IS fancying a French really considered cheating? Ive had a bad week.
IS fancying a French really considered cheating?
I’ve had a bad week. My wife found my secret collection, called me at work and said we needed to talk.
I had told her I would stop, and for a while I did; I mean, I really stayed away.
But then the jaw-dropping 2006 vintage in Burgundy was followed by the very promising 2007 and I found myself slipping the odd bottle onto the bottom shelf of the wine rack.
Burgundy’s like that – alluring, feminine, intoxicating in a way that has nothing to do with alcohol.
Most wine geeks are closet Burgundy fans; we talk about it like it’s some sort of secret. It’s such a hedonistic experience that somehow we feel we are going behind the backs of our staples of Barossa shiraz and Margaret River cabernet by drinking a bottle.
The red wines of Burgundy are 100 per cent pinot. They don’t seem to follow the same rules as other wines though; they are not at all about fruit flavour or oak use like we are used to here in Australia.
They are delicate and ethereal yet enormously structured. There’s a presence and sense of place to these wines and they make me think of a thoroughbred racehorse – powerful, graceful, noble and desirable.
The wines are labeled according to a dizzyingly complicated formula that relates to soil type, the direction the vineyard is facing, the specific pruning and fertilising regime and yield of fruit per vine. The resulting label is difficult to decipher to say the least, but don’t get daunted.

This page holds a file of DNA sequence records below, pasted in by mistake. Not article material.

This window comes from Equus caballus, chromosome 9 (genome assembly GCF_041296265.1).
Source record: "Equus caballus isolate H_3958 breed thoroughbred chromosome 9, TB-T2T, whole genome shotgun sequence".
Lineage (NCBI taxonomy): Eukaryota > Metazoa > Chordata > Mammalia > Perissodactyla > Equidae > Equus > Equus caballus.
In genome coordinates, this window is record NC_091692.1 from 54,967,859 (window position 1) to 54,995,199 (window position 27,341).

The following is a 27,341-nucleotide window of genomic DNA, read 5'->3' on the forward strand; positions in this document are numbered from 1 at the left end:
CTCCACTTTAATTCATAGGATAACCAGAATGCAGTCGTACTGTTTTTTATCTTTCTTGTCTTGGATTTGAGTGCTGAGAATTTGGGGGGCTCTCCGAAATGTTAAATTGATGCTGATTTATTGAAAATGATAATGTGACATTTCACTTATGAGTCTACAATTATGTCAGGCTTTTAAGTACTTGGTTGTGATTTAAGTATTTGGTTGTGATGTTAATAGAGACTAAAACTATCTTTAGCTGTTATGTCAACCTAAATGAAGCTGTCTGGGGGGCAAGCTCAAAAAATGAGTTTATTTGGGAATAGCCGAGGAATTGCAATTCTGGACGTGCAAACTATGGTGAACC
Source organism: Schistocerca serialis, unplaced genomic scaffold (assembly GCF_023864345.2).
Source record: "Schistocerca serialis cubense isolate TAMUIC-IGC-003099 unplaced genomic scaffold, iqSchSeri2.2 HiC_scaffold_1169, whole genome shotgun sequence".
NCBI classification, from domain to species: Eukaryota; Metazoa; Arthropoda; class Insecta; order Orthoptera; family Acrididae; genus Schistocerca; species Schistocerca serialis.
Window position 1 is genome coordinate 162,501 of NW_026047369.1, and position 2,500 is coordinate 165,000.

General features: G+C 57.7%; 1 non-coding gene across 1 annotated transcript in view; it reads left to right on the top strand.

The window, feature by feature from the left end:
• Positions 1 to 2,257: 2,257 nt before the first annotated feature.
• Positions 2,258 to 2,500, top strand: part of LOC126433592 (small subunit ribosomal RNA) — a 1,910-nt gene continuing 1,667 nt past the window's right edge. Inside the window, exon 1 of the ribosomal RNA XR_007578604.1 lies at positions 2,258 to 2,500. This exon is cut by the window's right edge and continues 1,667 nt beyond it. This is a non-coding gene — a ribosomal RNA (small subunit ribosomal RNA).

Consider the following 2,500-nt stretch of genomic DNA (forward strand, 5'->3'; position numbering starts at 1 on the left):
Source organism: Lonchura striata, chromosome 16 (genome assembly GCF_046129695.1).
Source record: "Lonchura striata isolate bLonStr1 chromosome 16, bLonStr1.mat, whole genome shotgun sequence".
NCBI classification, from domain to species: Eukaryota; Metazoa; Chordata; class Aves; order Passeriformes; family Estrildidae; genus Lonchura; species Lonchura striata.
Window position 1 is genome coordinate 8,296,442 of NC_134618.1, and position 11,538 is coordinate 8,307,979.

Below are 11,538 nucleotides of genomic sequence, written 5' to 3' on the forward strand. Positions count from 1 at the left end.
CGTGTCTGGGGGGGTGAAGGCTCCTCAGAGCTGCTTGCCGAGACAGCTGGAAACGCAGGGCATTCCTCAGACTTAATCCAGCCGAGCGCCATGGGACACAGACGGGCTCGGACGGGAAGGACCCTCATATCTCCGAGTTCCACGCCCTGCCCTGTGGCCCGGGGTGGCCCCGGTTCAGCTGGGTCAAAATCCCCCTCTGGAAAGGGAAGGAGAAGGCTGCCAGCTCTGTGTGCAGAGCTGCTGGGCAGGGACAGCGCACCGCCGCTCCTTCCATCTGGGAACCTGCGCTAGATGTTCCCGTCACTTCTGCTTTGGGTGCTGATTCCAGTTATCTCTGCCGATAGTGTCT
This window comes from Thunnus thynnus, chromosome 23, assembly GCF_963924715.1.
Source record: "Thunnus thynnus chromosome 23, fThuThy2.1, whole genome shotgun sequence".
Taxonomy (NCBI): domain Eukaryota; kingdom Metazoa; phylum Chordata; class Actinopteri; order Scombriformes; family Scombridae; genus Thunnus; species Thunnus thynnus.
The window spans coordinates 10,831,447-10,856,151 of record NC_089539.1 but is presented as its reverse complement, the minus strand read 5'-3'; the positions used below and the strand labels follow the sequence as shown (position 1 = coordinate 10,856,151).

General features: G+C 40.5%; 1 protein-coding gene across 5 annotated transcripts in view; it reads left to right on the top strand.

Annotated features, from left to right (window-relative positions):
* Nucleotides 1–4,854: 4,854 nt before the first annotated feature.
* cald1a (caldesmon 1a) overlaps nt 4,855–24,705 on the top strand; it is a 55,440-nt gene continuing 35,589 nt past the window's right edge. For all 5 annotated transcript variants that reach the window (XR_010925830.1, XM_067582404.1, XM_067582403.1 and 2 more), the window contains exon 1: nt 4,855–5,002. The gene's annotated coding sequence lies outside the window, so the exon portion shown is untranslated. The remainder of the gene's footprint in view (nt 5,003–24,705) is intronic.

I like to think the French make it confusing so we don’t buy the wines and they keep them all to themselves.
The wines are split in to four quality-related categories.
Bourgogne – a generic term simply meaning ‘wine of burgundy’. These wines show the overall style of Burgundy without having the pedigree of the more famous categories. These are approachable, young, evolve tremendously well in their first four years, and are a great entry point into this decadent world.
Village – of a higher quality than bourgogne, the fruit must all be grown in and around the village that appears on the label. These wines have that unique burgundy feel to them but then there’s another level of style that speaks only of their village of origin.
Premier Cru – these wines are the best of the village wines, coming from the best of the vineyards in and around that village. The selection process for vineyards to attain premier cru status is ridiculously intense, but what it does mean is that the wines are really spectacular.
Grand Cru – often within these premier cru vineyards, there are certain rows where the fruit is particularly good due to exceptional soil conditions. This means a small percentage of premier cru vineyard fruit can be classified as grand cru. These wines go beyond spectacular and may well be worth their stupidly high price tags.
So if you haven’t tried a Burgundy before, get cracking. The first bottle won’t blow you away and you won’t become an expert overnight. You will, however, start to see a nuance and elegance you may not have seen in other wines before, a growing appreciation that can become obsession.
Whatever you do though, don’t hide your collection under the bed; your wife will definitely find them there.